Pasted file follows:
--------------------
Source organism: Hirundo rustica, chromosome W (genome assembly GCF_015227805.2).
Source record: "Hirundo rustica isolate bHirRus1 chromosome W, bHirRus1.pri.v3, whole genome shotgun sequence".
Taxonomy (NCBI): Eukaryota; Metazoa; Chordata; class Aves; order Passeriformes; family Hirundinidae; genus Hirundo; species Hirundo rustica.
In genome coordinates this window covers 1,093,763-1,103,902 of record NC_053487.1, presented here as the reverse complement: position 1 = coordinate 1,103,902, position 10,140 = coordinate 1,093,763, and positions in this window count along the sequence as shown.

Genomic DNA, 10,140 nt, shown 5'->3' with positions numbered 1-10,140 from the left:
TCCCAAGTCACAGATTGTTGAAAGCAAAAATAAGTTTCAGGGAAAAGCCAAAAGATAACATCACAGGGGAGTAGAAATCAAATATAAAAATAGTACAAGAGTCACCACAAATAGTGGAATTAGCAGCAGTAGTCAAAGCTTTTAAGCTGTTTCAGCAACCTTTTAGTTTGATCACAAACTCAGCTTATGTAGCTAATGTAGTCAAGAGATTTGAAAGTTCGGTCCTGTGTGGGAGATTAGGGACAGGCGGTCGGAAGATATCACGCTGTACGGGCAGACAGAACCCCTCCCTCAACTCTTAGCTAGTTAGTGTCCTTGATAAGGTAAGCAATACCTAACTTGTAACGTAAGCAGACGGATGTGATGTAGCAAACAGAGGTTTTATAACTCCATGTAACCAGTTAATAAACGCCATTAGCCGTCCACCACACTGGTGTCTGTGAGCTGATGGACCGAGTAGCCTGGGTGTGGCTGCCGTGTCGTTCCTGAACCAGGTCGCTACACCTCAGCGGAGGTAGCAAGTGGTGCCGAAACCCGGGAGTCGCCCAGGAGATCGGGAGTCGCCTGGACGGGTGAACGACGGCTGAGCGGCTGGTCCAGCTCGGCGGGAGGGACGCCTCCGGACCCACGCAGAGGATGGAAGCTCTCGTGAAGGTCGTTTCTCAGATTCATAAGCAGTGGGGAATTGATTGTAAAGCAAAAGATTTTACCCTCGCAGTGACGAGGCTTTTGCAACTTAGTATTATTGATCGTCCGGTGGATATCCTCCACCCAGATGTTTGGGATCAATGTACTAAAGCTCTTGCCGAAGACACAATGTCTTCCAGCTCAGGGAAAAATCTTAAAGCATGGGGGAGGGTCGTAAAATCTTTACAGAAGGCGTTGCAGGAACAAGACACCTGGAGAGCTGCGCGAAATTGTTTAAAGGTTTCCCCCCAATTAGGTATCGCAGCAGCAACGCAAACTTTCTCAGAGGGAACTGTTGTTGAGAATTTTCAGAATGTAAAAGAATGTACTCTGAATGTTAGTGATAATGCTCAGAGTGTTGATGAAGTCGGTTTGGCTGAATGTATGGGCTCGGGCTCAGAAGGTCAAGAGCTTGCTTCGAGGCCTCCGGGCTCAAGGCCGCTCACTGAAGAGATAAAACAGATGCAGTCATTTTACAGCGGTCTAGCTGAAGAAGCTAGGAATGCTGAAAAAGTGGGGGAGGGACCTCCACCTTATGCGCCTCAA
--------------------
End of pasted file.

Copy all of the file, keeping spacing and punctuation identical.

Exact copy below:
Source organism: Hirundo rustica, chromosome W (genome assembly GCF_015227805.2).
Source record: "Hirundo rustica isolate bHirRus1 chromosome W, bHirRus1.pri.v3, whole genome shotgun sequence".
Taxonomy (NCBI): Eukaryota; Metazoa; Chordata; class Aves; order Passeriformes; family Hirundinidae; genus Hirundo; species Hirundo rustica.
In genome coordinates this window covers 1,093,763-1,103,902 of record NC_053487.1, presented here as the reverse complement: position 1 = coordinate 1,103,902, position 10,140 = coordinate 1,093,763, and positions in this window count along the sequence as shown.

Genomic DNA, 10,140 nt, shown 5'->3' with positions numbered 1-10,140 from the left:
TCCCAAGTCACAGATTGTTGAAAGCAAAAATAAGTTTCAGGGAAAAGCCAAAAGATAACATCACAGGGGAGTAGAAATCAAATATAAAAATAGTACAAGAGTCACCACAAATAGTGGAATTAGCAGCAGTAGTCAAAGCTTTTAAGCTGTTTCAGCAACCTTTTAGTTTGATCACAAACTCAGCTTATGTAGCTAATGTAGTCAAGAGATTTGAAAGTTCGGTCCTGTGTGGGAGATTAGGGACAGGCGGTCGGAAGATATCACGCTGTACGGGCAGACAGAACCCCTCCCTCAACTCTTAGCTAGTTAGTGTCCTTGATAAGGTAAGCAATACCTAACTTGTAACGTAAGCAGACGGATGTGATGTAGCAAACAGAGGTTTTATAACTCCATGTAACCAGTTAATAAACGCCATTAGCCGTCCACCACACTGGTGTCTGTGAGCTGATGGACCGAGTAGCCTGGGTGTGGCTGCCGTGTCGTTCCTGAACCAGGTCGCTACACCTCAGCGGAGGTAGCAAGTGGTGCCGAAACCCGGGAGTCGCCCAGGAGATCGGGAGTCGCCTGGACGGGTGAACGACGGCTGAGCGGCTGGTCCAGCTCGGCGGGAGGGACGCCTCCGGACCCACGCAGAGGATGGAAGCTCTCGTGAAGGTCGTTTCTCAGATTCATAAGCAGTGGGGAATTGATTGTAAAGCAAAAGATTTTACCCTCGCAGTGACGAGGCTTTTGCAACTTAGTATTATTGATCGTCCGGTGGATATCCTCCACCCAGATGTTTGGGATCAATGTACTAAAGCTCTTGCCGAAGACACAATGTCTTCCAGCTCAGGGAAAAATCTTAAAGCATGGGGGAGGGTCGTAAAATCTTTACAGAAGGCGTTGCAGGAACAAGACACCTGGAGAGCTGCGCGAAATTGTTTAAAGGTTTCCCCCCAATTAGGTATCGCAGCAGCAACGCAAACTTTCTCAGAGGGAACTGTTGTTGAGAATTTTCAGAATGTAAAAGAATGTACTCTGAATGTTAGTGATAATGCTCAGAGTGTTGATGAAGTCGGTTTGGCTGAATGTATGGGCTCGGGCTCAGAAGGTCAAGAGCTTGCTTCGAGGCCTCCGGGCTCAAGGCCGCTCACTGAAGAGATAAAACAGATGCAGTCATTTTACAGCGGTCTAGCTGAAGAAGCTAGGAATGCTGAAAAAGTGGGGGAGGGACCTCCACCTTATGCGCCTCAA